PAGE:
Wednesday, February 24, 2010

30 Talkin' Heads

GENRE: YA Christian Fiction
EMOTION: Deepening relationship

Will's parents and Hannah's sister all died in a car accident a few months ago. Will now lives in Hannah's basement, and just asked her to Homecoming. She said no, but they continued talking. Hannah asked Will to describe the accident that took her sister. Will refused at first and busied himself playing pool, so she started to leave.

“There was a lot of screaming.”

I stop. I’m only on the second stair. “I thought they all died on impact.”

He puts his cue in its cupboard. “They had time to scream before. And I was still alive after.” He quietly shuts the door to the cupboard and turns toward me.

I try to imagine him screaming. He yelled at the football game, but that was different. There was no desperation there.

“At first, I thought Rebecca was still alive. There was no question about my parents – there was blood everywhere – but Rebecca… Who would’ve thought a flashlight… Mom and Dad were the bloodiest. Dad, especially. It came out his mouth and all over –”


He does without another word. Somehow, I didn’t expect him to be able to. As he raises his eyes to me, I feel badly for not being able to listen more because I think he wants to tell me, and I ought to know. “When did Chandra ask you to stop?”

“At screaming.”

“…About Homecoming.”

He shakes his head. “I knew you’d say no.”

“But Connor – ”

“Even without Connor,” he says.

He’s right, so I can’t argue. I take another step up then stop. “So why’d you ask?”

“I wanted you to know.”

“You didn’t think it’d be awkward?”

“No.” He smiles and turns away. He starts walking toward his bedroom door. “And even if it was, I live in your basement. We’d get past it eventually.”


  1. They do come to an understanding. I get that more than a deepening, but perhaps those terms could be interchangable. I like his struggle to put words to the horror he experienced.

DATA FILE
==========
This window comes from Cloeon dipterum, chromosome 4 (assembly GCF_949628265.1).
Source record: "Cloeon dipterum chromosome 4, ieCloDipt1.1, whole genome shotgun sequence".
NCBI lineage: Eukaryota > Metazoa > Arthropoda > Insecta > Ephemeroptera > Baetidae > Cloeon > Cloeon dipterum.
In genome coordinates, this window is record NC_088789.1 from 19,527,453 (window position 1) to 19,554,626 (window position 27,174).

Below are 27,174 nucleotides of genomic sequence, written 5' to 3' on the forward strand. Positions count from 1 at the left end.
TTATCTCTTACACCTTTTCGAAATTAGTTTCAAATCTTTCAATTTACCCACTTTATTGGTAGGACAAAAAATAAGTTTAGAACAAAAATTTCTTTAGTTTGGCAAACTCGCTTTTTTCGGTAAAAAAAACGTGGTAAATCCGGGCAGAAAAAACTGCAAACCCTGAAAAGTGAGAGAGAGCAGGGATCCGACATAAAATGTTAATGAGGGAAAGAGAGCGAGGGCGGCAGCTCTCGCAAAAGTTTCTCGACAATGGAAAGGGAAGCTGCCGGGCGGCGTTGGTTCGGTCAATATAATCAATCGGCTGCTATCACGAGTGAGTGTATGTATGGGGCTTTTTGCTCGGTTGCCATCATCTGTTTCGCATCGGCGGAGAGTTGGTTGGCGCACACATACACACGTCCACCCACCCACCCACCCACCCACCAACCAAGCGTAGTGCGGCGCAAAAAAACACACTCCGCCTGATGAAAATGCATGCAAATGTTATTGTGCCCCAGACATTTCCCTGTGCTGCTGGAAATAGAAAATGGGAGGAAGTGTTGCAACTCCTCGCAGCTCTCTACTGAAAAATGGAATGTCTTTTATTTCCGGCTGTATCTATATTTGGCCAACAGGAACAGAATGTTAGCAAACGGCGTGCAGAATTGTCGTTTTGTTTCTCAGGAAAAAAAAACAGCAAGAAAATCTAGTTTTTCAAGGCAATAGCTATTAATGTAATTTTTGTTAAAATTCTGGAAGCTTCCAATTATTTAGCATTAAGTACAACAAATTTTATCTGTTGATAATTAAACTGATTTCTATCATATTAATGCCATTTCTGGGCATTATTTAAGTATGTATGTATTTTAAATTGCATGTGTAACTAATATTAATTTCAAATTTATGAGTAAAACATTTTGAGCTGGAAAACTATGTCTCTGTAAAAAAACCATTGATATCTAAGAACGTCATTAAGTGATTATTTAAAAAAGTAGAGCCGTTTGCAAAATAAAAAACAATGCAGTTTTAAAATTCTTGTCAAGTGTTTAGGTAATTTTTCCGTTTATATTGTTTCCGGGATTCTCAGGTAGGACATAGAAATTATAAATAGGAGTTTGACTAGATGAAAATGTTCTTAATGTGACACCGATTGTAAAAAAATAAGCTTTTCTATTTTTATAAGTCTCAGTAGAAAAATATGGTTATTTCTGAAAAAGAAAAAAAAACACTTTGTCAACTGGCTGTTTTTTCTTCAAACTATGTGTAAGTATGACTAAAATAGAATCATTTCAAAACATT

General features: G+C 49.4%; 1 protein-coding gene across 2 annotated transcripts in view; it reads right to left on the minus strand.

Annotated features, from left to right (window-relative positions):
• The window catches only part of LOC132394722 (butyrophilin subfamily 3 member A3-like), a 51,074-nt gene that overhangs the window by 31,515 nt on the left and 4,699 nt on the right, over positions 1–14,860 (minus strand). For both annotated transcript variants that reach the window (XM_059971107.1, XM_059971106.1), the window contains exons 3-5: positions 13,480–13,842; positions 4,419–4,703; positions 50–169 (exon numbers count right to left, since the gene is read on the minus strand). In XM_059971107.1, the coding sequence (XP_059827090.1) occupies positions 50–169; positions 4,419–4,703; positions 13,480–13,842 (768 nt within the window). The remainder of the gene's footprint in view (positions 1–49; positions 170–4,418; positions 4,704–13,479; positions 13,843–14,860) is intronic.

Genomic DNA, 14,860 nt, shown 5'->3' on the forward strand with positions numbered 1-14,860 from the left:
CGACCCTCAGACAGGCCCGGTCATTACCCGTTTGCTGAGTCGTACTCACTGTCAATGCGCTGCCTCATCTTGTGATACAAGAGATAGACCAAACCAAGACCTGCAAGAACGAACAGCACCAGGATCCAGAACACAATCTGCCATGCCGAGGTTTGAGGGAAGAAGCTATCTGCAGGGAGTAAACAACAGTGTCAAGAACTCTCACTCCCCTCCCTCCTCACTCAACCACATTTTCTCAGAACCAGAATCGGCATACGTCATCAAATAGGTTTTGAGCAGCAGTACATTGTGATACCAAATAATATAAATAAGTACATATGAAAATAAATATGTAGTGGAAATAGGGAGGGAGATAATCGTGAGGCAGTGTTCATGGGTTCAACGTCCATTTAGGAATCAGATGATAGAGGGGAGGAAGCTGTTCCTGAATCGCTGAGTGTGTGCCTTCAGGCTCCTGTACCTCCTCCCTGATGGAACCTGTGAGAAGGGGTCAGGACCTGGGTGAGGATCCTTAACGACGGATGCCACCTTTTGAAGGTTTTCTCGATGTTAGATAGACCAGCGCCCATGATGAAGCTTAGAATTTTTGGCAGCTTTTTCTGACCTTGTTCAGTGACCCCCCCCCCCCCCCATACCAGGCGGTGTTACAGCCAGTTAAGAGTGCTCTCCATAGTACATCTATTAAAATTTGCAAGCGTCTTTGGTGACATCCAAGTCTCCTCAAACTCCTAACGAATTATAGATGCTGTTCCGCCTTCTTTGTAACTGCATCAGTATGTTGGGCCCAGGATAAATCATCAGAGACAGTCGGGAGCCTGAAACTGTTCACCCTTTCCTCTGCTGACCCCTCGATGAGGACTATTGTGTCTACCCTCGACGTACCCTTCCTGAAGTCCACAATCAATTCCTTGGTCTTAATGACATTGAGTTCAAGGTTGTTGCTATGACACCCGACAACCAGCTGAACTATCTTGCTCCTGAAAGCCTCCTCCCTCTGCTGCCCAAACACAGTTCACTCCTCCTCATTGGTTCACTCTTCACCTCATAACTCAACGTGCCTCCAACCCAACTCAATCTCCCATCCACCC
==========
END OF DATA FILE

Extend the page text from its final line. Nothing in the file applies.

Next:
Her need to make him stop comes through, too.

    I found the transition from that back to the homecoming conversation confusing. I had to reread the intro to understand that she paused then went back... Maybe if she shrugged or made some gesture to indicate it. :D Either way, it's a great job.

  2. Overall I really liked this. I think you got the deepening relationship part just right.

    But... I was also confused, from "When did Chandra ask you.." to "I knew you'd say no." Could be that I'm missing something because it's such a small snippet, but it did get a pretty wrinkly frown out of me!

    Was your query for this on Nathan Bransford's site? I really like the idea!

  3. This was great. Very believable dialogue. And I really felt the emotion: the horror of the accident, the bonding moment.

    Like the others, I didn't quite know what was going on in the middle section, but I suspect that was due to the drop in effect.

  4. I really liked this. It's very believable and I really felt for him - he's experienced something horrifc and no one will let him talk about it. I'd love to read more.

  5. This is super and makes me want to read more.

    I do have a little concern about the degree of the boy's detachment. It would help me to have a tiny bit of visual description of the boy to hang the dialogue on. I'm also having a hard time placing his age, despite the homecoming reference. The fifth paragraph sounds like it's coming from 2 different people -- one a teenager or older (There was no question about my parents – there was blood everywhere – but Rebecca… Who would’ve thought a flashlight…), the remainder (Mom and Dad were the bloodiest. Dad, especially. It came out his mouth and all over –”) sounds right for a younger kid -- the age where they relish gory description.

    Altogether, well done and intriguing. Hope to have the chance for an additional read.